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Mens Rea and Methamphetamine: High Time for a Modern Doctrine Acknowledging the Neuroscience of Addiction.

Abstract In American criminal law, actus non facit reum, nisi mens sit rea, "an act does not make one guilty, without a guilty mind." Both actus reus and mens rea are required to justify criminal liability. The Model Penal Code's (MPC) section on culpability has been especially influential on mens rea analysis. An issue of increasing importance in this realm arises when an offensive act is committed while the actor is under the influence of drugs. Several legal doctrines address the effect of intoxication on mental state, including the MPC, limiting or eliminating its relevance to the mens rea analysis. Yet these doctrines do not differentiate between intoxication and addiction. Neuroscience research reveals that drug addiction results in catastrophic damage to the brain resulting in cognitive and behavioral deficits. Methamphetamine addiction is of particular interest to criminal law because it causes extensive neural destruction and is associated with impulsive behavior, violent crime, and psychosis. Furthermore, research has revealed important distinctions between the effects of acute intoxication and addiction. These findings have implications for the broader doctrine of mens rea and, specifically, the intoxication doctrines. This Note argues for the adoption of an addiction doctrine that acknowledges the effect of addiction on mens rea that is distinct from doctrines of intoxication.
PMID
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Authors

Mayor MeshTerms

Neurosciences

Keywords
Journal Title fordham law review
Publication Year Start




PMID- 28379674
OWN - HSR
STAT- MEDLINE
DA  - 20170405
DCOM- 20170419
LR  - 20170419
IS  - 0015-704X (Print)
IS  - 0015-704X (Linking)
VI  - 85
IP  - 5
DP  - 2017 Apr
TI  - Mens Rea and Methamphetamine: High Time for a Modern Doctrine Acknowledging the
      Neuroscience of Addiction.
PG  - 2417-49
AB  - In American criminal law, actus non facit reum, nisi mens sit rea, "an act does
      not make one guilty, without a guilty mind." Both actus reus and mens rea are
      required to justify criminal liability. The Model Penal Code's (MPC) section on
      culpability has been especially influential on mens rea analysis. An issue of
      increasing importance in this realm arises when an offensive act is committed
      while the actor is under the influence of drugs. Several legal doctrines address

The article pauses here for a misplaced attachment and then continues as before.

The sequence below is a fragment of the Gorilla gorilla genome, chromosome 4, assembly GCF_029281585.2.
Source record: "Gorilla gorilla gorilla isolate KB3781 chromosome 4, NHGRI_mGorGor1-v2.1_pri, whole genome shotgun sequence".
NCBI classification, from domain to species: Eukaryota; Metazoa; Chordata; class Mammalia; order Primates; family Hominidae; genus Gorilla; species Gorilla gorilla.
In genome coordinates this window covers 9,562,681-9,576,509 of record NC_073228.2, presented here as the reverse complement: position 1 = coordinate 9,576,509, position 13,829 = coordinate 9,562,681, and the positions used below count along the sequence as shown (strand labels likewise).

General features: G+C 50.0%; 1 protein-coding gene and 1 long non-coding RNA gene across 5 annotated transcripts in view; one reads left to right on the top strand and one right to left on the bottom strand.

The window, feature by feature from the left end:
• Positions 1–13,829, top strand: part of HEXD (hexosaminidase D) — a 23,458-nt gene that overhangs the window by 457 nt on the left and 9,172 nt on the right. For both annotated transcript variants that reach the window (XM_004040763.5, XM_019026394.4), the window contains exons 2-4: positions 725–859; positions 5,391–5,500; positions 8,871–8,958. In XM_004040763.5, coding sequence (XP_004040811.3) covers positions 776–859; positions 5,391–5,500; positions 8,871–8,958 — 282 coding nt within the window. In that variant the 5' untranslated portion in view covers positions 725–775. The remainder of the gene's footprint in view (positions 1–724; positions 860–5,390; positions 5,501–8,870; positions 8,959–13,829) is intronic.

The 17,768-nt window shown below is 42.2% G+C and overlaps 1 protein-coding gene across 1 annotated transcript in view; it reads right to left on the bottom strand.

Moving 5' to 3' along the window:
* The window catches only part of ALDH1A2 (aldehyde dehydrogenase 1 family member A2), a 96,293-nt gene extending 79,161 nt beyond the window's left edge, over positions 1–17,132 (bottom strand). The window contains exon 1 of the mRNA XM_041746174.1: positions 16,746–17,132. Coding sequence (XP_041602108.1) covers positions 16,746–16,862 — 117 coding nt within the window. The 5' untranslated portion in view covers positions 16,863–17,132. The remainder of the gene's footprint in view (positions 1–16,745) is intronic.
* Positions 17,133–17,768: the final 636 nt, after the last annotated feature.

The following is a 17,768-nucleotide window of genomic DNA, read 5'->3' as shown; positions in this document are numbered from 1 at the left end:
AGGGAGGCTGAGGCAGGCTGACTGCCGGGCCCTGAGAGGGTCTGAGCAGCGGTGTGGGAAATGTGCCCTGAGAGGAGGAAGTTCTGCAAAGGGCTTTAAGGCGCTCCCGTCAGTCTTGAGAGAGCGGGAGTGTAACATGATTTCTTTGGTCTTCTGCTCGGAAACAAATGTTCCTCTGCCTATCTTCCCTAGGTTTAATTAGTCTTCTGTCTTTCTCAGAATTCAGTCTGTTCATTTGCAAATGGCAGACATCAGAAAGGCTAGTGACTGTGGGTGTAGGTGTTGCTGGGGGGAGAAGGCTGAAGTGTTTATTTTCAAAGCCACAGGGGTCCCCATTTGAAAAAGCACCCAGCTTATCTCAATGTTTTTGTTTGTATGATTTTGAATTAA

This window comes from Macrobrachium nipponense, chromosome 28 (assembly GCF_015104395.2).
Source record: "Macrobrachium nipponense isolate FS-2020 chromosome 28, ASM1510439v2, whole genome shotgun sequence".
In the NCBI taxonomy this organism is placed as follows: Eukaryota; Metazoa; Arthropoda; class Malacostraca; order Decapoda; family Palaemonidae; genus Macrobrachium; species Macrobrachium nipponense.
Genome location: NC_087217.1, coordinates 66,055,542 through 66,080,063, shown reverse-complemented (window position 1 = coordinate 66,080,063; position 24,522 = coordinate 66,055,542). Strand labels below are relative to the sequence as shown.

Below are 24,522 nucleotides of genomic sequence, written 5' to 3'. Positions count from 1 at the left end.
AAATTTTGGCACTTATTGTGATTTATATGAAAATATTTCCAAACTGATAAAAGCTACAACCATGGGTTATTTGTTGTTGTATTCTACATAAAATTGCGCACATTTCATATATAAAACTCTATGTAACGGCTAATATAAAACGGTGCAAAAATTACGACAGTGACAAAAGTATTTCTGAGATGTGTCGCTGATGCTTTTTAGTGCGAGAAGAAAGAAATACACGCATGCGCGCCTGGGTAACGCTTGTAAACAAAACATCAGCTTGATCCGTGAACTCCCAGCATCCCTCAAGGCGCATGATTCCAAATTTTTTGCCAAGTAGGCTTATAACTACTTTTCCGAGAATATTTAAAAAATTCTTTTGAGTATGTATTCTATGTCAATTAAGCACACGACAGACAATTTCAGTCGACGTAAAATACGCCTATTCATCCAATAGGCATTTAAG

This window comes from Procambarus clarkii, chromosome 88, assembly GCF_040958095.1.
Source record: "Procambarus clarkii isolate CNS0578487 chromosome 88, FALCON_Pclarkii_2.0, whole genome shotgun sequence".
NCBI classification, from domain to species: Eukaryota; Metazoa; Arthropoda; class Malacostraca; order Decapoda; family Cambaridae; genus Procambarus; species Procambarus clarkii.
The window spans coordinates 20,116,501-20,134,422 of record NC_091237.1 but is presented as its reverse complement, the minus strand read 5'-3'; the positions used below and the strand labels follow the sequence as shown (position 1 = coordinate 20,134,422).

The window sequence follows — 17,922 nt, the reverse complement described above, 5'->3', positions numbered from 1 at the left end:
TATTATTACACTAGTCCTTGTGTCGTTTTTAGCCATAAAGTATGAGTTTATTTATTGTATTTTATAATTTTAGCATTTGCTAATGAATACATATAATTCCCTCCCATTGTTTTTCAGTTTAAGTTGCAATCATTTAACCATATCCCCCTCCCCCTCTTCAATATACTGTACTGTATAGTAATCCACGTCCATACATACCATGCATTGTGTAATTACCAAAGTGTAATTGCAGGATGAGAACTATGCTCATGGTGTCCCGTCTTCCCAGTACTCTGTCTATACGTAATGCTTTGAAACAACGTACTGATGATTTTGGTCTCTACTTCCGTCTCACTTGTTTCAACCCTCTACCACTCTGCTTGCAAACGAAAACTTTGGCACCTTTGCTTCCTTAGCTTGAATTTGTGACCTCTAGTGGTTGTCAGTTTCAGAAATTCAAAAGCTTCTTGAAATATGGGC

the effect of intoxication on mental state, including the MPC, limiting or
      eliminating its relevance to the mens rea analysis. Yet these doctrines do not
      differentiate between intoxication and addiction. Neuroscience research reveals
      that drug addiction results in catastrophic damage to the brain resulting in
      cognitive and behavioral deficits. Methamphetamine addiction is of particular
      interest to criminal law because it causes extensive neural destruction and is
      associated with impulsive behavior, violent crime, and psychosis. Furthermore,
      research has revealed important distinctions between the effects of acute
      intoxication and addiction. These findings have implications for the broader
      doctrine of mens rea and, specifically, the intoxication doctrines. This Note
      argues for the adoption of an addiction doctrine that acknowledges the effect of 
      addiction on mens rea that is distinct from doctrines of intoxication.
FAU - Cusick, Meredith
AU  - Cusick M
LA  - eng
PT  - Journal Article
PL  - United States
TA  - Fordham Law Rev
JT  - Fordham law review
JID - 9891707
RN  - 44RAL3456C (Methamphetamine)
SB  - T
MH  - Aggression/drug effects/psychology
MH  - Crime/legislation & jurisprudence/*psychology
MH  - Criminal Law/*legislation & jurisprudence
MH  - Humans
MH  - Liability, Legal
MH  - Methamphetamine/*adverse effects/toxicity
MH  - *Neurosciences
MH  - Neurotoxicity Syndromes
MH  - Substance-Related Disorders/*psychology
MH  - Supreme Court Decisions
MH  - United States
MH  - Violence/legislation & jurisprudence/*psychology
EDAT- 2017/04/06 06:00
MHDA- 2017/04/20 06:00
CRDT- 2017/04/06 06:00
PST - ppublish
SO  - Fordham Law Rev. 2017 Apr;85(5):2417-49.

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